Vanden Enden says boomers used to be more interested in DIY. “When I started working as a landscape designer, there was an expectation that you did these things yourself,” he said. “Eventually people recognized how valuable their time was and how much easier it was to have somebody do it for them without having to worry about failing.”

Now retired, Vanden Enden cites himself as an example. “The first time I built patios and decks, I did them myself. But after 20 years when they needed to be replaced, I chose to have them done professionally. I was personally more experienced the second time around, but I did not want to do it. I wanted to have a lot of say in what it was going to look like, yeah, but I didn't want to sacrifice my few days off [by being] away from my family doing something like that either.”

Del Sol Galdón has noticed the same trend. Her design/build company, Planta Landscape in Calgary, Alta., specializes in high-end projects, often for clients who are closer to retirement age and are planning their dream house. “Usually budget is not a concern, especially if they're building a brand new custom home. They're going to spend five to 10 million dollars on the home, so spending 500,000, a million even, on landscaping is not a concern. They want it done 100 per cent. They don't want hassle.”

Retirees are also more inclined to invest in lawn care and maintenance services. Dr. Sara Stricker, communications and outreach coordinator for Guelph Turfgrass Institute, points to a United States Consumers’ Landscaping Expenditures study that reveals the higher the median household income, the more likely an owner will spend money on lawn care — especially when owners are 55 years and older. This trend has remained steady over the last decade.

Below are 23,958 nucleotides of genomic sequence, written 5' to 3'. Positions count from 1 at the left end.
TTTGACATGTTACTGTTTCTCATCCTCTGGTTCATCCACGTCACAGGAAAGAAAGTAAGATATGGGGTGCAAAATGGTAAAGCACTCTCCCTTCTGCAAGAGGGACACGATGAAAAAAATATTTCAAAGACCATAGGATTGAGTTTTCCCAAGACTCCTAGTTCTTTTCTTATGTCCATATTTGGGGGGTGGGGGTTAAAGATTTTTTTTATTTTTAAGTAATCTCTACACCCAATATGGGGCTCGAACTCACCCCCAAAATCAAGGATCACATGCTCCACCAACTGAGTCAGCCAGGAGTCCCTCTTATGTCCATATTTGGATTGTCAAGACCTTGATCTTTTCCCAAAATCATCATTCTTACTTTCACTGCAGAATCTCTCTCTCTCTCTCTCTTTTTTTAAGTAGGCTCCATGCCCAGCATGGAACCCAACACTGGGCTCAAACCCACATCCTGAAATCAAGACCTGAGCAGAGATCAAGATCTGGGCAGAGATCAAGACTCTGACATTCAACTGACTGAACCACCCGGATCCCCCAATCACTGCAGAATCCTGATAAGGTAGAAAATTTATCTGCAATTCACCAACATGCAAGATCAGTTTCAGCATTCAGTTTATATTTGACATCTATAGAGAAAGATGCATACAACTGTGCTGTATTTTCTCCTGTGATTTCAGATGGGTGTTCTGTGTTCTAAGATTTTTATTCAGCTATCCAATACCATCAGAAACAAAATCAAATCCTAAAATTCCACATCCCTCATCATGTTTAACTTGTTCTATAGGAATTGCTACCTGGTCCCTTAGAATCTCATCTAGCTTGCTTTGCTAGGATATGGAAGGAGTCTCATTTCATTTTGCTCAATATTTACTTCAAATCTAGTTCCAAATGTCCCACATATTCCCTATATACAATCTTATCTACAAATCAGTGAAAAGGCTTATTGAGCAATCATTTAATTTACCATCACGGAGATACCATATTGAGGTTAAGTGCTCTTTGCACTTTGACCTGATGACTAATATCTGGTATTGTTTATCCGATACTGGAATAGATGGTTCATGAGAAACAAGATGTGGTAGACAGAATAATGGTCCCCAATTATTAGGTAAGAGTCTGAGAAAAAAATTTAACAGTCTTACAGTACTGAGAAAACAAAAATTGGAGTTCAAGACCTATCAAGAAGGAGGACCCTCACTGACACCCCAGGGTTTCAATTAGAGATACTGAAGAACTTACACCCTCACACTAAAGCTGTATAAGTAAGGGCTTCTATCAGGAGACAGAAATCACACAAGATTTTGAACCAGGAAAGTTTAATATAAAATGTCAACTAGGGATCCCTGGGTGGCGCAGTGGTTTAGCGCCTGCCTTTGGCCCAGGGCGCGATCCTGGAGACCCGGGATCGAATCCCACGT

Sometimes, the desire to hire isn’t motivated by saving time or money, but rather a sense of community. “Older clients might say, ‘I don’t want to shovel my driveway so we’re going to heat trace it. I don’t care how much it costs,’” said del Sol Galdón. “Whereas the younger generation, when they can afford it, might say ‘I’d rather pay somebody to do it because I’m helping out the economy.’”

Environment and climate awareness

The award-winning landscape architect acknowledges there’s a wide spectrum of opinions through the age ranges, but observed that her younger clients are more interested in preserving old materials even if the budget allows for new. “They’ll say, ‘We have these pavers, can we do something cool with them?’ If there’s no way of reusing the materials, the younger generation is willing to post them online in case someone else could make use of them. They’re all about the climate and environmental preservation where possible.”

While younger generations may seem more in tune with biodiversity and climate change, Dr. Stricker feels older demographics care about these issues too. “Millennials have been brought up being told that the Earth is burning and it’s all our fault, but baby boomers are the original ‘flower children.’”